Monday, 13 August 2012

Dark Steps

Once again I have a Monday morning treat - an interview with writer Martin Pond, who tells us about his book Dark Steps, as well as his other writing projects, and his inspirations...

Book blurb:

A collection of short stories, a series of twist endings, and one author's dark steps back into writing...

A teenage boy waits to take a sinister test he may or may not pass; a new father hears a strange voice on his daughter's baby monitor; a poisoner's best-laid plans go terribly astray; an enigmatic man gets as close to death as he can; a young boy wonders why Christmas just doesn't feel right this year; after the year from hell, a man is driven to extreme measures; a dying man reveals a black secret to his son; and, after four years in limbo, a man's life starts to unravel...

These dark tales of the unexpected are for fans of the short fiction of Stephen King, David Morrell and Dean Koontz. Step outside of the every day and take dark steps into a shadowy place...

As an introduction, could you tell us a little bit about yourself?

Born in East Kent in the early Seventies, I was educated at the University of East Anglia. A career in IT followed, and continues to pay the bills. I try to fit writing in between busy work and family lives.

What is your book about?

Dark Steps is a collection of twist-in-the-tail short stories, bringing together a lot of my output from 2008-2011. Some have been published in magazines and the like before; for others, it’s their first time in print. When asked to describe these stories, I usually say that if you like the short fiction of Stephen King and David Morrell then maybe you’ll like these too.

When and why did you begin writing?

It’s always been something I’ve loved. I wrote a lot in my teens and early twenties, but that somehow fell by the wayside as the world of work got in the way. I started again in 2007, at the suggestion of my partner. I gained further impetus from taking a diploma in creative writing at the University of East Anglia, and haven’t stopped since then.

What genre do you prefer to write in?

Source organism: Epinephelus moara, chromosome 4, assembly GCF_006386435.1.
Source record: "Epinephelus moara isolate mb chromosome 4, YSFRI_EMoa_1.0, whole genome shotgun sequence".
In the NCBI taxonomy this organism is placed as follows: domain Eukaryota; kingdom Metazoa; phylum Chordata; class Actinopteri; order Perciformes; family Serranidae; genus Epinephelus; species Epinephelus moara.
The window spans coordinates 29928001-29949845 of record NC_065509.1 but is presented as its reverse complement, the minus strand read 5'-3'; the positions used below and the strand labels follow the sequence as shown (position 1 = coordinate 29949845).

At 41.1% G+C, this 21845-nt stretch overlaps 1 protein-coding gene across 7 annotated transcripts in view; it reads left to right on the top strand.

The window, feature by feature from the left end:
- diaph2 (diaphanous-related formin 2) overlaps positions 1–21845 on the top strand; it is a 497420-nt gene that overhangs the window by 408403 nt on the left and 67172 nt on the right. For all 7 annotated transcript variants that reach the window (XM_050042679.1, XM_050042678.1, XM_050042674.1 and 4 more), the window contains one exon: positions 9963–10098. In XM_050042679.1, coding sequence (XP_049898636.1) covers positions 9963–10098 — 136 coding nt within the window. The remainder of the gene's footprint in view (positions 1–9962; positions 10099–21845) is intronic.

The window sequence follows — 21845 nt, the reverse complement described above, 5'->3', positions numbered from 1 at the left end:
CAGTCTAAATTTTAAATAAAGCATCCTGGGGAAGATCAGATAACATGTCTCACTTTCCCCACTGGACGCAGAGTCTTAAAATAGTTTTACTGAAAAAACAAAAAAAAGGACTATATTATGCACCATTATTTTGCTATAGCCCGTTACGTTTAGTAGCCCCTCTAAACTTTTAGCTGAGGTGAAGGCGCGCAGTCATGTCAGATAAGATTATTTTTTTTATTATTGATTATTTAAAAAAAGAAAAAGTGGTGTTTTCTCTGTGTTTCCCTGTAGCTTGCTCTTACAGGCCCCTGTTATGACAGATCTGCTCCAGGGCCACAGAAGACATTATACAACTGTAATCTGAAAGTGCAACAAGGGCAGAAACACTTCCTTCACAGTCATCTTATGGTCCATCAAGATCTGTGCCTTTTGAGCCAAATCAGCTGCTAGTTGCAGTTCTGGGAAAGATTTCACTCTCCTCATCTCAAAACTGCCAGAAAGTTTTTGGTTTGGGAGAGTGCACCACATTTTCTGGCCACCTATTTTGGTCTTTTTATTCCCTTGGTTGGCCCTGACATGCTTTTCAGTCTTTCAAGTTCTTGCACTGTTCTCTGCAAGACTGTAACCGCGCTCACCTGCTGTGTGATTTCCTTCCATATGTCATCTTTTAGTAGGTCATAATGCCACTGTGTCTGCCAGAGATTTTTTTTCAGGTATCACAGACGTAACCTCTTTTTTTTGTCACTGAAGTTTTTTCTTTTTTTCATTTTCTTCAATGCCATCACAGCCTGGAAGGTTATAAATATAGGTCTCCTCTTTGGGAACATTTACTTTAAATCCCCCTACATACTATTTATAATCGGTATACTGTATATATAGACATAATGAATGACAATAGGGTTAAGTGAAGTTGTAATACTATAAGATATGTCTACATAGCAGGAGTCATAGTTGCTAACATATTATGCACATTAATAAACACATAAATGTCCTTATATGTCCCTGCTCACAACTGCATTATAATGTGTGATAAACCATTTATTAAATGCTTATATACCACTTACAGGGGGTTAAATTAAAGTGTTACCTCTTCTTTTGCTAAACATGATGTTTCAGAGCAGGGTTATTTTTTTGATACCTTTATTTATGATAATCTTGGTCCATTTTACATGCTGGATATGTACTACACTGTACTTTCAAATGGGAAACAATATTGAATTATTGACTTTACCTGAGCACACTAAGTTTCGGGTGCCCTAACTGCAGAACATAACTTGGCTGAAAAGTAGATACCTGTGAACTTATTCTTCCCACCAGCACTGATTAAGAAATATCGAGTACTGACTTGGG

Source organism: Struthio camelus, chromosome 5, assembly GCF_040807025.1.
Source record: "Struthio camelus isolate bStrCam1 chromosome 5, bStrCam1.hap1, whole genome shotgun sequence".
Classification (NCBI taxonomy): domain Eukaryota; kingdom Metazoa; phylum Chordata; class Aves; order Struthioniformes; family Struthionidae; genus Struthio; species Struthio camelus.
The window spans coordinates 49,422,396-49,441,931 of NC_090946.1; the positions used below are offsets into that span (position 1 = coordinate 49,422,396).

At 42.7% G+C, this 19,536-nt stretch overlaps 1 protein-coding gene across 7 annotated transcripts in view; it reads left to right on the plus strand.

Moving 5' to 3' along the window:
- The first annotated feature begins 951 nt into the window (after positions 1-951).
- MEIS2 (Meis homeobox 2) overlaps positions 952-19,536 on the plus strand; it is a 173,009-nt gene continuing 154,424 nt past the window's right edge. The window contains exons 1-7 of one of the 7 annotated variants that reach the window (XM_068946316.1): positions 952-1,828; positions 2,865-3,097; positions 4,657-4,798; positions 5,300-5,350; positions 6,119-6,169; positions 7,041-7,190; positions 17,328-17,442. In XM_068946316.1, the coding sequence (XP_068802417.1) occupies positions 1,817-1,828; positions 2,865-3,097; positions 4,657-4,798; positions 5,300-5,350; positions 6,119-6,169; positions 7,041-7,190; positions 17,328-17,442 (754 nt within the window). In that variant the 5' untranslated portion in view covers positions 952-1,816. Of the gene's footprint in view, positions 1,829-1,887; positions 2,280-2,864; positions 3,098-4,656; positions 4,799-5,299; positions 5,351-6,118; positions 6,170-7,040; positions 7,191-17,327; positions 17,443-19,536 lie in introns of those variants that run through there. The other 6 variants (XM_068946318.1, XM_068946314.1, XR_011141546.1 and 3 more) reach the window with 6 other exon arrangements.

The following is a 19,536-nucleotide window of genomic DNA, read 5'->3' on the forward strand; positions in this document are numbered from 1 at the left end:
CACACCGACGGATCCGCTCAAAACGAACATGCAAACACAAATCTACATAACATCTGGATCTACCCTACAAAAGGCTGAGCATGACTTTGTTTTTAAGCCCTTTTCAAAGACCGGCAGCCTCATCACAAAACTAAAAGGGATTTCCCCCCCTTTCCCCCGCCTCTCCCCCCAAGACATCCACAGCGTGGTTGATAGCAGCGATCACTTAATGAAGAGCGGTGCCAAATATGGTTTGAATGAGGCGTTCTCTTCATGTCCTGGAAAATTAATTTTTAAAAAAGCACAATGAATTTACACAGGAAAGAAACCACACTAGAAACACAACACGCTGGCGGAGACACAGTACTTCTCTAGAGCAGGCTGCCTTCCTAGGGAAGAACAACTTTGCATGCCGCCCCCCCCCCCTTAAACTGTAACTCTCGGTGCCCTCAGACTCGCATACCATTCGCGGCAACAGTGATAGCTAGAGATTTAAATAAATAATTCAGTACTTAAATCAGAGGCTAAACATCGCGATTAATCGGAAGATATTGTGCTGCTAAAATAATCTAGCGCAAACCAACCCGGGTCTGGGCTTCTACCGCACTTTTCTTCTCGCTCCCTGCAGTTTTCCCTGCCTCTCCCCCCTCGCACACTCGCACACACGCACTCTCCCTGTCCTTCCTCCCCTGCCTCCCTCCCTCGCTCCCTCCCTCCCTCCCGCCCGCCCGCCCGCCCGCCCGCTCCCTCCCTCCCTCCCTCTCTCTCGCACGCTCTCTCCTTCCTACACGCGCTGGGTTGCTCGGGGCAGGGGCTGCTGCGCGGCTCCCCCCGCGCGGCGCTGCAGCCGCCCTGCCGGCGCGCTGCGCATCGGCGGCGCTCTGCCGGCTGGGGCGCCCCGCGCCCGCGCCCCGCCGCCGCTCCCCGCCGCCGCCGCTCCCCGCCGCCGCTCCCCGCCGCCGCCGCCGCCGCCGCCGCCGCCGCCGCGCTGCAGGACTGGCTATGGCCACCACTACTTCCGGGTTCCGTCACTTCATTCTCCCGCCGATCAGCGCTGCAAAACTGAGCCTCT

I don’t set out to write within a certain genre. It’s just that a lot of my stories tend to gravitate a certain way, towards psychological horror and speculative fiction. Having said that, I’ve had a fairly successful stab, if you’ll pardon the pun, at what I call old-school, schlock-horror, and suspense. And then again my current novel length work-in-progress is straight literary fiction, plain and simple.

What is your biggest writing achievement to date?

Having a shot story appear in Unthology No.1, published by Unthank Books. It’s one thing to self-publish, quite another for an independent publisher to look at your work and say “Yes please.” This was especially gratifying, as there were launch events and readings to do too. I was even asked to sign books. All in all, a novel experience that I hope to repeat. Often.

What inspired you to write this book?

Being a collection of short stories, I can be honest and say I didn’t set out to create this book. I just found myself with a whole heap of stories and wondered what to do with them all. I guess if I’m being really honest I thought I might try to capitalise on the aforementioned publication too.

Who is your favourite author, and what is it about their work that strikes a chord with you?

That’s a tough one. I like different authors for different situations and moods. I love Stephen King – one of my most treasured reviews described my writing as “like a British Stephen King”. I also very much enjoy Nick Hornby, with High Fidelity being one of my favourite books of any genre. And Margaret Atwood is simply incredible, as are Cormac McCarthy and Chuck Palahniuk. I could go on and on…